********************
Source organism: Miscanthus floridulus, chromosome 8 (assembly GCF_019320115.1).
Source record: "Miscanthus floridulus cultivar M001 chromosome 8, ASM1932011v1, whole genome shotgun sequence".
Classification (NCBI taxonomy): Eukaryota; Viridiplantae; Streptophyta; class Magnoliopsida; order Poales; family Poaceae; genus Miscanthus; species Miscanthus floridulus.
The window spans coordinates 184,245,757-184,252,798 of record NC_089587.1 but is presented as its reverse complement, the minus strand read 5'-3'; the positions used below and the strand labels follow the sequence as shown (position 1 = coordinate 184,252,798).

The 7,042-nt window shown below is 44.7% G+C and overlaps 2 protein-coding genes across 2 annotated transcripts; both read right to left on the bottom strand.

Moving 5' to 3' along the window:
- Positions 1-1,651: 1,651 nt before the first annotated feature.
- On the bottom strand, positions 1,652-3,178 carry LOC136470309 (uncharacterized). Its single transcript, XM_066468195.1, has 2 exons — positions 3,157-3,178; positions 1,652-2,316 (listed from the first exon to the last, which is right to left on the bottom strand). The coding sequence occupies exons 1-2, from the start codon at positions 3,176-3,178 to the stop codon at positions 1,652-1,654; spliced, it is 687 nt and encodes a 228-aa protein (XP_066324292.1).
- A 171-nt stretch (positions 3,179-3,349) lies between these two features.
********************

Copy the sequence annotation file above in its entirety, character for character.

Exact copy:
Source organism: Miscanthus floridulus, chromosome 8 (assembly GCF_019320115.1).
Source record: "Miscanthus floridulus cultivar M001 chromosome 8, ASM1932011v1, whole genome shotgun sequence".
Classification (NCBI taxonomy): Eukaryota; Viridiplantae; Streptophyta; class Magnoliopsida; order Poales; family Poaceae; genus Miscanthus; species Miscanthus floridulus.
The window spans coordinates 184,245,757-184,252,798 of record NC_089587.1 but is presented as its reverse complement, the minus strand read 5'-3'; the positions used below and the strand labels follow the sequence as shown (position 1 = coordinate 184,252,798).

The 7,042-nt window shown below is 44.7% G+C and overlaps 2 protein-coding genes across 2 annotated transcripts; both read right to left on the bottom strand.

Moving 5' to 3' along the window:
- Positions 1-1,651: 1,651 nt before the first annotated feature.
- On the bottom strand, positions 1,652-3,178 carry LOC136470309 (uncharacterized). Its single transcript, XM_066468195.1, has 2 exons — positions 3,157-3,178; positions 1,652-2,316 (listed from the first exon to the last, which is right to left on the bottom strand). The coding sequence occupies exons 1-2, from the start codon at positions 3,176-3,178 to the stop codon at positions 1,652-1,654; spliced, it is 687 nt and encodes a 228-aa protein (XP_066324292.1).
- A 171-nt stretch (positions 3,179-3,349) lies between these two features.